tell you what to expect. If you have any queries after your
treatment, before your follow-up appointment you can
ring the Radiotherapy department on 0161-446 3485 and
ask to speak to a radiographer.


 Radiotherapy can also affect the heart and lungs. There
 is also a small increased risk of a second cancer. If this
 applies to you, your doctor at the Christie will discuss
 this with you in full.




                                                              15
     what can you do
     to help?
     ■ Do not use any moisturisers, make-up, deodorants,
        perfumed soap or talcum powder on the part of your
        skin which is being treated . Only use creams or
        ointments that have been prescribed by your doctor.
        Men should not use pre-electric or aftershave, if they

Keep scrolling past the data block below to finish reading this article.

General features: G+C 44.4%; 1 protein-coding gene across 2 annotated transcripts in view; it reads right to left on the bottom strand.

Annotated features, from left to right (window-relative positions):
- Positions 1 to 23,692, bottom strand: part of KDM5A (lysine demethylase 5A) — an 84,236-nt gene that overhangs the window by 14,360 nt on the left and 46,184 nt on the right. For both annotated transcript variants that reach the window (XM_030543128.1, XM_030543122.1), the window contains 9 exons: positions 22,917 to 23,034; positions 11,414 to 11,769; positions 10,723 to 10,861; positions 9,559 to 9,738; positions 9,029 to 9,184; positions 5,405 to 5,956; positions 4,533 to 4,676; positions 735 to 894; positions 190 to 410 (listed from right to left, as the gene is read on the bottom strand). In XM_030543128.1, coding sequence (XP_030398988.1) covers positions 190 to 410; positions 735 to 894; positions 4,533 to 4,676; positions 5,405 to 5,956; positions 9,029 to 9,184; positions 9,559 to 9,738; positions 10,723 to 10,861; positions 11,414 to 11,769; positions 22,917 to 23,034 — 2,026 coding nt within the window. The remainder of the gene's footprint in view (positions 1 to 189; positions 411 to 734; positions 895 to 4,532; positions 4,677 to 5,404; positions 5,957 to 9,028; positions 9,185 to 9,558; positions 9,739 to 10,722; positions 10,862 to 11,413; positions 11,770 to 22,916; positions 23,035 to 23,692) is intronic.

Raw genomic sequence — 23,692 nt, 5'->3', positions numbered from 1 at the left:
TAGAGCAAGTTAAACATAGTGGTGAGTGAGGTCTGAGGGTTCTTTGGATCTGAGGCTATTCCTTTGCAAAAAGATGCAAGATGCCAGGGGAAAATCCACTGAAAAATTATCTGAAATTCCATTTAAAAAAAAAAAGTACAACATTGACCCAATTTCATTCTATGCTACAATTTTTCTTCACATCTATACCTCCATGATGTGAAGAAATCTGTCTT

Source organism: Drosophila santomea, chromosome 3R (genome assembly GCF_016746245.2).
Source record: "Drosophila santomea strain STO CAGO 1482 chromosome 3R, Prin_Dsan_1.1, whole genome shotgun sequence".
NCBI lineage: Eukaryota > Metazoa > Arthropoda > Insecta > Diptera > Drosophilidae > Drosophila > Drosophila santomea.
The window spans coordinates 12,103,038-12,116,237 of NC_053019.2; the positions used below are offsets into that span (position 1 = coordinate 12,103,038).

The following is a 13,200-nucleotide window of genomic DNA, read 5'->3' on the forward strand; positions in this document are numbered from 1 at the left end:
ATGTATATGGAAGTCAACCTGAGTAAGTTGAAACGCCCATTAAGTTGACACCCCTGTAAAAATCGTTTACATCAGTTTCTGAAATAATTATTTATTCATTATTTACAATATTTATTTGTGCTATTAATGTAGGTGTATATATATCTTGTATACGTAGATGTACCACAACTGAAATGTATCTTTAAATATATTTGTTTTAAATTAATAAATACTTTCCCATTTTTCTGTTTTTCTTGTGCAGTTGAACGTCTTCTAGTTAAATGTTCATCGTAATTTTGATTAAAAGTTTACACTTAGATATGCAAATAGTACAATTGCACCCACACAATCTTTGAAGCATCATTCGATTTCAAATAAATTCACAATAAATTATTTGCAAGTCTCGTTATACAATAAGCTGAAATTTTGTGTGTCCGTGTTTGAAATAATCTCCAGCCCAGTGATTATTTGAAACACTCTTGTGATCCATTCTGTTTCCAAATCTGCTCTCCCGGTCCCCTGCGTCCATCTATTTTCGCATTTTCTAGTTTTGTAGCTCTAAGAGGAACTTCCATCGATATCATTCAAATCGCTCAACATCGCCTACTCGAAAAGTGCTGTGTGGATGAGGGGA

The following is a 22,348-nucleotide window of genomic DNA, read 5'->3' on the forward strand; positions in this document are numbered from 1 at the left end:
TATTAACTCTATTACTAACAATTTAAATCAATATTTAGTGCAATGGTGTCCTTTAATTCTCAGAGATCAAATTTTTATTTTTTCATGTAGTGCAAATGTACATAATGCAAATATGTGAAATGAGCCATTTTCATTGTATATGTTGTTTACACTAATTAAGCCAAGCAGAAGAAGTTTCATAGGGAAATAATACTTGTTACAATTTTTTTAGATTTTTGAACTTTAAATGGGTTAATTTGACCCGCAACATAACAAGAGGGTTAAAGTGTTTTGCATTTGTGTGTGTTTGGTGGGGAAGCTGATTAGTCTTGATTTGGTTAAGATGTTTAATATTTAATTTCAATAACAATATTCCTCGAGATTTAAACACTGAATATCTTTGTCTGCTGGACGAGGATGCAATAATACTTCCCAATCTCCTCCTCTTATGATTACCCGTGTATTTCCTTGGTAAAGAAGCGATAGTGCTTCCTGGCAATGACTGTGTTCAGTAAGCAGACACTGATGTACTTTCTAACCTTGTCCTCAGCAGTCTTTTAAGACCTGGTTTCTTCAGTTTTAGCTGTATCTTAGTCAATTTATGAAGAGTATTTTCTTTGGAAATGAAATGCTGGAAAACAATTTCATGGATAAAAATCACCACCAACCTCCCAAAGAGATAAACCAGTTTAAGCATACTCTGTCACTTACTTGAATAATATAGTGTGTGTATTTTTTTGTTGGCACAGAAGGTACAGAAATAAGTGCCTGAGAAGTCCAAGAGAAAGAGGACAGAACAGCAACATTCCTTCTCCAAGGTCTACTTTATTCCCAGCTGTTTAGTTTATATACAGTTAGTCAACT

are having treatment to the face or neck. Johnson’s
        baby products and Simple soap are safe to use. Keep
        on using unperfumed toiletries whilst your skin is
        sore.

     ■ Wash the treated skin gently with warm water, and
        pat dry with a soft towel.

     ■ As far as clothing is concerned, wear something loose
        and comfortable. Cotton is best next to the treated
        skin - better than man-made material.

     ■ Men who are having part of their head, face or neck
        treated will be advised not to wet shave. Check this
        with the staff when you come in to hospital. Please
        remember to bring an electric razor with you.

     ■ Keep the area of skin that has been treated away
        from direct heat, such as sunlamps, hair-dryers and
                direct sunlight. You should take extra care of
                  your skin during treatment and as long as the